Antisocial Behaviour and Criminal Damage
What is Anti Social Behaviour?
Anti-social behaviour (ASB) is a broad term that is used to describe a number of different types of behaviour that can have a negative impact on local communities. Terms such as nuisance, disorder and harassment are also used.
- nuisance neighbours
- Unacceptable behaviour and intimidating groups taking over public spaces
- vandalism, graffiti and fly-posting
- people dumping rubbish and abandoned cars
- begging and anti-social drinking
- misuse of fireworks
- reckless driving of mini-motorbikes.
The responsibility for dealing with ASB can be shared between a number of agencies but particularly the police, local authorities, registered social landlords, private landlords and a number of others.
Criminal damage can cover many things from throwing an egg at your house to scratching a car with a key. The official definition is criminal damage is any damage which has been caused by an individual intentionally or recklessly to property belonging to another without lawful excuse.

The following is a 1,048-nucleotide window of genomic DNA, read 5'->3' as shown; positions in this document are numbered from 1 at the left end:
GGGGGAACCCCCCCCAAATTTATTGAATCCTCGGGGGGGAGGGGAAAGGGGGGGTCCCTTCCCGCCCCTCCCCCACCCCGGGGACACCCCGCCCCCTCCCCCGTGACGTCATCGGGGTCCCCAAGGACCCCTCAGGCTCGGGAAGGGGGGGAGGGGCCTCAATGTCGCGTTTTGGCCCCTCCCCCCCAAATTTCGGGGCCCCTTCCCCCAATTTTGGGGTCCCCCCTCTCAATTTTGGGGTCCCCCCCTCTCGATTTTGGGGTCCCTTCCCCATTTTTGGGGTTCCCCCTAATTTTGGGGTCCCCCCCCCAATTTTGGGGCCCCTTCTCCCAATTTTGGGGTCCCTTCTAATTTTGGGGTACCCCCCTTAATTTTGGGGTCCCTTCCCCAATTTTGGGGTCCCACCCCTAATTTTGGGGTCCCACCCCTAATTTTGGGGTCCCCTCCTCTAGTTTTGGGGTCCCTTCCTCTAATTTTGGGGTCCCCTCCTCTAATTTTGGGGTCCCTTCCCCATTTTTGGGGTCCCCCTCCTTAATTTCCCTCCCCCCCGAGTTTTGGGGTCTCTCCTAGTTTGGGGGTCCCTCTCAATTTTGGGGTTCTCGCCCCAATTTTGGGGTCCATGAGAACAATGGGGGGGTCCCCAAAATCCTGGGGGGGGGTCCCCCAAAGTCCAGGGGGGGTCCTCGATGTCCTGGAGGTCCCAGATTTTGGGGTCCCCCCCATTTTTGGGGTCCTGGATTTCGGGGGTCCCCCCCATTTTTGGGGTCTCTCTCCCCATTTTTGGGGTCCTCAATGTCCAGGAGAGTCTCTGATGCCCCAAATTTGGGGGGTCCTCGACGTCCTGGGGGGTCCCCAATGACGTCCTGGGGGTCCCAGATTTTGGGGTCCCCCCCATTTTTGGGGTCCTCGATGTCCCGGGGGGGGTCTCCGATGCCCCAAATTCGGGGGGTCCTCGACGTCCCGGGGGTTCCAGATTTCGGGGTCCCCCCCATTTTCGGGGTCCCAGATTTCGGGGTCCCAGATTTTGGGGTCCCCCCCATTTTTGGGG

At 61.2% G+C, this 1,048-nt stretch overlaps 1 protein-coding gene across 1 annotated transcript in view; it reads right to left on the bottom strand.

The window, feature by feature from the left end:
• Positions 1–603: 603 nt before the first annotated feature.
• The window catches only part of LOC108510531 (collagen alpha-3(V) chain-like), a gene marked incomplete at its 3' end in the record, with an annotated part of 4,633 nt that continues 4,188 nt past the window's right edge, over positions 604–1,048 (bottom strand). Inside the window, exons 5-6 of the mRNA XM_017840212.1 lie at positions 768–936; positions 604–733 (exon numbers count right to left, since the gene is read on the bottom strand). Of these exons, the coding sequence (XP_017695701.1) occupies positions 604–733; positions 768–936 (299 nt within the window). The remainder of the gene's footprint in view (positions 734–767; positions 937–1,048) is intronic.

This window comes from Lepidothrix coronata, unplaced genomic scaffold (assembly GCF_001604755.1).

The Anti-social Behaviour, Crime and Policing Act 2014 was introduced to put victims at the heart of how we deal with ASB. It reduced the number of powers available to six new powers that were designed to give professionals the flexibility to deal with a given situation quickly and encourage multi-agency working to help alleviate ASB within local communities.
As part of the Anti-social Behaviour, Crime & Policing Act 2014, steps have been taken to reform anti-social behaviour legislation.
New tools and powers are now available for North Lincolnshire Council, Humberside Police and key partners to respond to anti-social behaviour (ASB).
The Anti-social Behaviour, Crime and Policing Act 2014 requires that each local policing body prepares a Community Remedy Document for its policing area.
The Community Trigger gives victims and communities who are suffering from anti-social behaviour the right to ask that their case be reviewed if they feel that their complaint has not had an adequate response.
It is designed to make sure those agencies within the Community Safety Partnership work together to try to resolve anti-social behaviour within its locality.